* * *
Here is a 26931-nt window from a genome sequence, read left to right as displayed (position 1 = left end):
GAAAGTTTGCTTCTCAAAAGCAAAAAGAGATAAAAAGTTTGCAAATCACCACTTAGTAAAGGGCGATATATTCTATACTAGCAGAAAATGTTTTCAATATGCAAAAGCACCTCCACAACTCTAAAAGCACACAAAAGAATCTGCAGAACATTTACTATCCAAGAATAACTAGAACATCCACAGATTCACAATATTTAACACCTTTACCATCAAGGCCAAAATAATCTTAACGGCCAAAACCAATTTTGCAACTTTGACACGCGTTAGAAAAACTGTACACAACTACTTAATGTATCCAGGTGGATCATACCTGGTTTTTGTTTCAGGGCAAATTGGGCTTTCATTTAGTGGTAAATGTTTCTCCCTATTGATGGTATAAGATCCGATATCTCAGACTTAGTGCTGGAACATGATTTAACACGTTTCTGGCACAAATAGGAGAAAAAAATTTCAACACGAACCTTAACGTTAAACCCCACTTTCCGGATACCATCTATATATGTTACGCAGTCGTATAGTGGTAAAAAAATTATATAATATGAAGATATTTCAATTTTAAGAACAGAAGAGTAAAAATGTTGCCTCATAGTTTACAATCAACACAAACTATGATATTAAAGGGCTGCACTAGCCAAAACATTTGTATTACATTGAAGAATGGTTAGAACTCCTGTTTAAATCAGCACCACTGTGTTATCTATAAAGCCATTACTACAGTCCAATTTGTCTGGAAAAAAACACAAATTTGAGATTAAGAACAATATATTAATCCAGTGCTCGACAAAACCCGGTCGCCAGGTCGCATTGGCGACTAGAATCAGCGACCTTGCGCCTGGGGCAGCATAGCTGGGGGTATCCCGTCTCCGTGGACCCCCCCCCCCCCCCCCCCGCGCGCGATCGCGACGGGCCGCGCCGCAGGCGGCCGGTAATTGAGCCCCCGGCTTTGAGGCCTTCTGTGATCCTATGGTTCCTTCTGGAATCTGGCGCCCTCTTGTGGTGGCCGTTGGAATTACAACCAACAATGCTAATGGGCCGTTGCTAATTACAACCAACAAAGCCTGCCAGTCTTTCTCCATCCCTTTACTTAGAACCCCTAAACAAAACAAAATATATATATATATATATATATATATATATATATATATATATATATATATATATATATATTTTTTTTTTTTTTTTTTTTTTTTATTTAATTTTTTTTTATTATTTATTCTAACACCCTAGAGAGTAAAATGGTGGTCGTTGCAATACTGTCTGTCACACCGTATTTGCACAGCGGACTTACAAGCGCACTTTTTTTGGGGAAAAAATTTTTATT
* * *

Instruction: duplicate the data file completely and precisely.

Here is a 26931-nt window from a genome sequence, read left to right as displayed (position 1 = left end):
GAAAGTTTGCTTCTCAAAAGCAAAAAGAGATAAAAAGTTTGCAAATCACCACTTAGTAAAGGGCGATATATTCTATACTAGCAGAAAATGTTTTCAATATGCAAAAGCACCTCCACAACTCTAAAAGCACACAAAAGAATCTGCAGAACATTTACTATCCAAGAATAACTAGAACATCCACAGATTCACAATATTTAACACCTTTACCATCAAGGCCAAAATAATCTTAACGGCCAAAACCAATTTTGCAACTTTGACACGCGTTAGAAAAACTGTACACAACTACTTAATGTATCCAGGTGGATCATACCTGGTTTTTGTTTCAGGGCAAATTGGGCTTTCATTTAGTGGTAAATGTTTCTCCCTATTGATGGTATAAGATCCGATATCTCAGACTTAGTGCTGGAACATGATTTAACACGTTTCTGGCACAAATAGGAGAAAAAAATTTCAACACGAACCTTAACGTTAAACCCCACTTTCCGGATACCATCTATATATGTTACGCAGTCGTATAGTGGTAAAAAAATTATATAATATGAAGATATTTCAATTTTAAGAACAGAAGAGTAAAAATGTTGCCTCATAGTTTACAATCAACACAAACTATGATATTAAAGGGCTGCACTAGCCAAAACATTTGTATTACATTGAAGAATGGTTAGAACTCCTGTTTAAATCAGCACCACTGTGTTATCTATAAAGCCATTACTACAGTCCAATTTGTCTGGAAAAAAACACAAATTTGAGATTAAGAACAATATATTAATCCAGTGCTCGACAAAACCCGGTCGCCAGGTCGCATTGGCGACTAGAATCAGCGACCTTGCGCCTGGGGCAGCATAGCTGGGGGTATCCCGTCTCCGTGGACCCCCCCCCCCCCCCCCCCGCGCGCGATCGCGACGGGCCGCGCCGCAGGCGGCCGGTAATTGAGCCCCCGGCTTTGAGGCCTTCTGTGATCCTATGGTTCCTTCTGGAATCTGGCGCCCTCTTGTGGTGGCCGTTGGAATTACAACCAACAATGCTAATGGGCCGTTGCTAATTACAACCAACAAAGCCTGCCAGTCTTTCTCCATCCCTTTACTTAGAACCCCTAAACAAAACAAAATATATATATATATATATATATATATATATATATATATATATATATATATATATATATATTTTTTTTTTTTTTTTTTTTTTTTATTTAATTTTTTTTTATTATTTATTCTAACACCCTAGAGAGTAAAATGGTGGTCGTTGCAATACTGTCTGTCACACCGTATTTGCACAGCGGACTTACAAGCGCACTTTTTTTGGGGAAAAAATTTTTATT